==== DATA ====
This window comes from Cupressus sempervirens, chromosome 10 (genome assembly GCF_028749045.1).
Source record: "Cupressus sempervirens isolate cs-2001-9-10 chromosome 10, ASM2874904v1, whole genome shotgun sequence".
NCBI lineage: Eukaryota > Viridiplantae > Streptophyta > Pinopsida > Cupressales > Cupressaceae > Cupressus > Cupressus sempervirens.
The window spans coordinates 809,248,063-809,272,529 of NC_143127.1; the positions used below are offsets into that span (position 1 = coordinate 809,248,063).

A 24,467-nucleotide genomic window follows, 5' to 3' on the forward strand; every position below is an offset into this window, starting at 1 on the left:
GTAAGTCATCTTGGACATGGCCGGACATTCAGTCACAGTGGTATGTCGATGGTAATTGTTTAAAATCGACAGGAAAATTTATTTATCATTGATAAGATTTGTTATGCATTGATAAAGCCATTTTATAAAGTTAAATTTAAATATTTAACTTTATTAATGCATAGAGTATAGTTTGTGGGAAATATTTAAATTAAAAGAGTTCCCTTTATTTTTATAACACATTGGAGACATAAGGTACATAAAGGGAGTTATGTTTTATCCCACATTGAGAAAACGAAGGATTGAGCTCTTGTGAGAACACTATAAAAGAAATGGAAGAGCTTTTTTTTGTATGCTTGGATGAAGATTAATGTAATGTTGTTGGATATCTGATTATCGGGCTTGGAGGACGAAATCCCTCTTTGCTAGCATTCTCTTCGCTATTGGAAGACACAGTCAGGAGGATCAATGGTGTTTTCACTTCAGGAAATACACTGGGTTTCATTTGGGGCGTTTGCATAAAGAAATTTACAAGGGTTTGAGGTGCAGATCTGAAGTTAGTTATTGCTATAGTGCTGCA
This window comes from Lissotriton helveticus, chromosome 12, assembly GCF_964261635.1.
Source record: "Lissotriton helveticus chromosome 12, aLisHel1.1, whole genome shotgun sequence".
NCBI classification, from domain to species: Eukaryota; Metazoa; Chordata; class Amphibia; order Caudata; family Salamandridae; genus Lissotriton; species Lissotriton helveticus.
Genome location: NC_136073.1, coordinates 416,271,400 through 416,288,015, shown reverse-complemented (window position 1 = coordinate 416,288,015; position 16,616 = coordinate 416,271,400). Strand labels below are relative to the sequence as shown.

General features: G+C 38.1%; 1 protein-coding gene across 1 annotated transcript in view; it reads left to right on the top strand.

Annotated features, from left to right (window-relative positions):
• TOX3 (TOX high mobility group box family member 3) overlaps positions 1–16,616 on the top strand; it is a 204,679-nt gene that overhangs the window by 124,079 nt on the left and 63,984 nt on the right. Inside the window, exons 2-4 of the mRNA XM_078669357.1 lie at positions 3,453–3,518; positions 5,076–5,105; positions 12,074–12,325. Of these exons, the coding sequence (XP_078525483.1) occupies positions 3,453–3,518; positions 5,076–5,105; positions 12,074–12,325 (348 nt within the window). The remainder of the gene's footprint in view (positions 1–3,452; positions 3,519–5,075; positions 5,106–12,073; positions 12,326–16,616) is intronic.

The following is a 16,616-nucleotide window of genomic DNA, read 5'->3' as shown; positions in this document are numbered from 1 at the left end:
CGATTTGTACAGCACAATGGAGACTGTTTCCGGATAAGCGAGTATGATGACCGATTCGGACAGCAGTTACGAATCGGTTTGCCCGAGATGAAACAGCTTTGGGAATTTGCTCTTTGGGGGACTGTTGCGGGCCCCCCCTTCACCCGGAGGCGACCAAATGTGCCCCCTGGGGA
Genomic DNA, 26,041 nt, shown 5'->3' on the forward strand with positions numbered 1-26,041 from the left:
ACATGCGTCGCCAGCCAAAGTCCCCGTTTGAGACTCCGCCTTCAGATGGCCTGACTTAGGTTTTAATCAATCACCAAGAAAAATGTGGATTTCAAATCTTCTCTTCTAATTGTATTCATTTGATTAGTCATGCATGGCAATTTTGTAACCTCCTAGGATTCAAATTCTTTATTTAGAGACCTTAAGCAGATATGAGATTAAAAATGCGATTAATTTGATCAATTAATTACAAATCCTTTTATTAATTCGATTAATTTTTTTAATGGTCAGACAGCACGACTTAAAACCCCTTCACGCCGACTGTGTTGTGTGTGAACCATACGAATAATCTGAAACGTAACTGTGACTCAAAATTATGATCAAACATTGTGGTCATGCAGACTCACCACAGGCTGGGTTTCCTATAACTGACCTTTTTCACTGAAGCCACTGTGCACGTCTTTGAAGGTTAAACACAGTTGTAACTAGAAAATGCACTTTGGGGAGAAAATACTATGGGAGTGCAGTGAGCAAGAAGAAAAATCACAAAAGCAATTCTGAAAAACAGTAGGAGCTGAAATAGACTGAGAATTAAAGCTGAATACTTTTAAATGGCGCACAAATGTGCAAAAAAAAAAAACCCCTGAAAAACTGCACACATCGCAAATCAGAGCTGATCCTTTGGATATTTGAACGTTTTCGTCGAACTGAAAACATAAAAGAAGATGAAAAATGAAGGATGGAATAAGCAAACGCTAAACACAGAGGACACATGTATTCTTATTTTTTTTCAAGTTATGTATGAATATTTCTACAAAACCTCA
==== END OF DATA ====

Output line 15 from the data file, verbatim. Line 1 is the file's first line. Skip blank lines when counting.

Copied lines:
CGATTTGTACAGCACAATGGAGACTGTTTCCGGATAAGCGAGTATGATGACCGATTCGGACAGCAGTTACGAATCGGTTTGCCCGAGATGAAACAGCTTTGGGAATTTGCTCTTTGGGGGACTGTTGCGGGCCCCCCCTTCACCCGGAGGCGACCAAATGTGCCCCCTGGGGA